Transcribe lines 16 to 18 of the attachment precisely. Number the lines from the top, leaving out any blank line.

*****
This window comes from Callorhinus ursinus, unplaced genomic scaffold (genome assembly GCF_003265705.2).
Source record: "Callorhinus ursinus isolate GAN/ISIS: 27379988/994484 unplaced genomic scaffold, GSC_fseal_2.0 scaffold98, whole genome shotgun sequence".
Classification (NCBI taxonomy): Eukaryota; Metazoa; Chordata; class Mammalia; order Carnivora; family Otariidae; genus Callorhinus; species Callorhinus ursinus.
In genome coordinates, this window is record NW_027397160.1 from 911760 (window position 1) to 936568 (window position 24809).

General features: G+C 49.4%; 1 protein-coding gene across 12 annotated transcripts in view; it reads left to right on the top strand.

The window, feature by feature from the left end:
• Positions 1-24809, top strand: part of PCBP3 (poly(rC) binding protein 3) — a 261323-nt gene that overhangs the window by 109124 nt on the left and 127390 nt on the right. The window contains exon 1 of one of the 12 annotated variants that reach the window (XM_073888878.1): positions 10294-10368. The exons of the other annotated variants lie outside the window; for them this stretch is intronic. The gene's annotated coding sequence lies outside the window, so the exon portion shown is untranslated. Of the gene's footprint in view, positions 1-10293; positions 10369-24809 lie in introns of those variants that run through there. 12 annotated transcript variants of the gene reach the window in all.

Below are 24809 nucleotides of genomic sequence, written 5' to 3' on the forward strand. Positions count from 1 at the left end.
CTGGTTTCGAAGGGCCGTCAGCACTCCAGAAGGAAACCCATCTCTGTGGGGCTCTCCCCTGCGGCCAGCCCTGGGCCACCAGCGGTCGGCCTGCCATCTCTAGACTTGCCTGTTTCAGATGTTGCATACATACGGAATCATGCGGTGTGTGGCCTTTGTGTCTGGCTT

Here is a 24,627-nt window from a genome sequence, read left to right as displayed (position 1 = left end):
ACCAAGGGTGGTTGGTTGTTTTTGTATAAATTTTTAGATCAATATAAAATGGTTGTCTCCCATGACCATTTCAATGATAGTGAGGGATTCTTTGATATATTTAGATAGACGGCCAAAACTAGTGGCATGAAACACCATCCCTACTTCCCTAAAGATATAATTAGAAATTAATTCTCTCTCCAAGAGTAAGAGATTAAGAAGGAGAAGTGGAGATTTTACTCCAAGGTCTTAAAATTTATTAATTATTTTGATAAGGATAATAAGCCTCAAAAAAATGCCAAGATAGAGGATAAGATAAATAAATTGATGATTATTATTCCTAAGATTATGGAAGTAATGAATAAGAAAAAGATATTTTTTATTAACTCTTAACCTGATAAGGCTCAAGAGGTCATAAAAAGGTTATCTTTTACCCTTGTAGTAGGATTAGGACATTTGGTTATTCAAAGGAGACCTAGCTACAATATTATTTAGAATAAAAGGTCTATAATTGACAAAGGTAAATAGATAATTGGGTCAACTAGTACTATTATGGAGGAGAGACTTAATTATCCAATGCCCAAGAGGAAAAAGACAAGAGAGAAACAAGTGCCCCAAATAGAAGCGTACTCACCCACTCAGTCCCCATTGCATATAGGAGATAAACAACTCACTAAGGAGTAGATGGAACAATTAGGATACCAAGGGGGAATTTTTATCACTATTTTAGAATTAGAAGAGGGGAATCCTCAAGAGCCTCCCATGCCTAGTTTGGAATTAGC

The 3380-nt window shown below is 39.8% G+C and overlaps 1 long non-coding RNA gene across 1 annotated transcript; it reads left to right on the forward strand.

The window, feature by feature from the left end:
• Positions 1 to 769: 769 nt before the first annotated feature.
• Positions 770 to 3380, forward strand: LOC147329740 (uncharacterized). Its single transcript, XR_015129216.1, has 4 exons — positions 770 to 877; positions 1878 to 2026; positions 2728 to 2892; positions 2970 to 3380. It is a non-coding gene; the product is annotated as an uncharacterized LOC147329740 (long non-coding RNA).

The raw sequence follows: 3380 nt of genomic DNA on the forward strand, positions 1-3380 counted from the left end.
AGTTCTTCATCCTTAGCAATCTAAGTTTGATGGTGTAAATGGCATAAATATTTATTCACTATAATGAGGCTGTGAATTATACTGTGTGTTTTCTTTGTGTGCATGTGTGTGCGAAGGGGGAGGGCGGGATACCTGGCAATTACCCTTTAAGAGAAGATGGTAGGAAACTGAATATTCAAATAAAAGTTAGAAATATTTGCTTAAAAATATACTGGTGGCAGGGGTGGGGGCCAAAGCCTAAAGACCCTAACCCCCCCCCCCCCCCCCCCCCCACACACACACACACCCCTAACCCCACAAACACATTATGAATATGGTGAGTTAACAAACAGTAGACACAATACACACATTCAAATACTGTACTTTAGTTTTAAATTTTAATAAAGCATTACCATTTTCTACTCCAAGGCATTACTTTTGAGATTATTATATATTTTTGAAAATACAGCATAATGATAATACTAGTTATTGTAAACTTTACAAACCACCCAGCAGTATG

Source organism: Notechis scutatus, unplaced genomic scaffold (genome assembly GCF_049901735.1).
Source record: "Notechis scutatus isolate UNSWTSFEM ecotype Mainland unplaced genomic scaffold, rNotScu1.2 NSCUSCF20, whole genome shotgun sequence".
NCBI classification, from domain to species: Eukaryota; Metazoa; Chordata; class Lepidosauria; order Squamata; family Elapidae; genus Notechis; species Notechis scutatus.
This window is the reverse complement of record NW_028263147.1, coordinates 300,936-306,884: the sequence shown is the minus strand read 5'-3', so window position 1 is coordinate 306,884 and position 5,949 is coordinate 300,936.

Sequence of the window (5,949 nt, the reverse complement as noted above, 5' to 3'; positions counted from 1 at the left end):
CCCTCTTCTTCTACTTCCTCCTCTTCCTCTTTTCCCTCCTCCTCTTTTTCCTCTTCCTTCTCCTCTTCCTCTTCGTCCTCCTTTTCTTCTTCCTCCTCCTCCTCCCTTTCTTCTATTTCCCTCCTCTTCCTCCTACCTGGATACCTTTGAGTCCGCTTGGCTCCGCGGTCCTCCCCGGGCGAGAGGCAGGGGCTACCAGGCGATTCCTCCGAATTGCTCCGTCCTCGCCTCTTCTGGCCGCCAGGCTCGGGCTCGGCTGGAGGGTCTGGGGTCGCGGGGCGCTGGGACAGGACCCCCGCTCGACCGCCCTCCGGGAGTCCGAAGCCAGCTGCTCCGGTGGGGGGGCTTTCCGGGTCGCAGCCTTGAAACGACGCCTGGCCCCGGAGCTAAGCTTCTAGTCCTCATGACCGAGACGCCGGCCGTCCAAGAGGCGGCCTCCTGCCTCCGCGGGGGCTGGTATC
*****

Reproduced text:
The raw sequence follows: 3380 nt of genomic DNA on the forward strand, positions 1-3380 counted from the left end.
AGTTCTTCATCCTTAGCAATCTAAGTTTGATGGTGTAAATGGCATAAATATTTATTCACTATAATGAGGCTGTGAATTATACTGTGTGTTTTCTTTGTGTGCATGTGTGTGCGAAGGGGGAGGGCGGGATACCTGGCAATTACCCTTTAAGAGAAGATGGTAGGAAACTGAATATTCAAATAAAAGTTAGAAATATTTGCTTAAAAATATACTGGTGGCAGGGGTGGGGGCCAAAGCCTAAAGACCCTAACCCCCCCCCCCCCCCCCCCCCCACACACACACACACCCCTAACCCCACAAACACATTATGAATATGGTGAGTTAACAAACAGTAGACACAATACACACATTCAAATACTGTACTTTAGTTTTAAATTTTAATAAAGCATTACCATTTTCTACTCCAAGGCATTACTTTTGAGATTATTATATATTTTTGAAAATACAGCATAATGATAATACTAGTTATTGTAAACTTTACAAACCACCCAGCAGTATG

Source organism: Notechis scutatus, unplaced genomic scaffold (genome assembly GCF_049901735.1).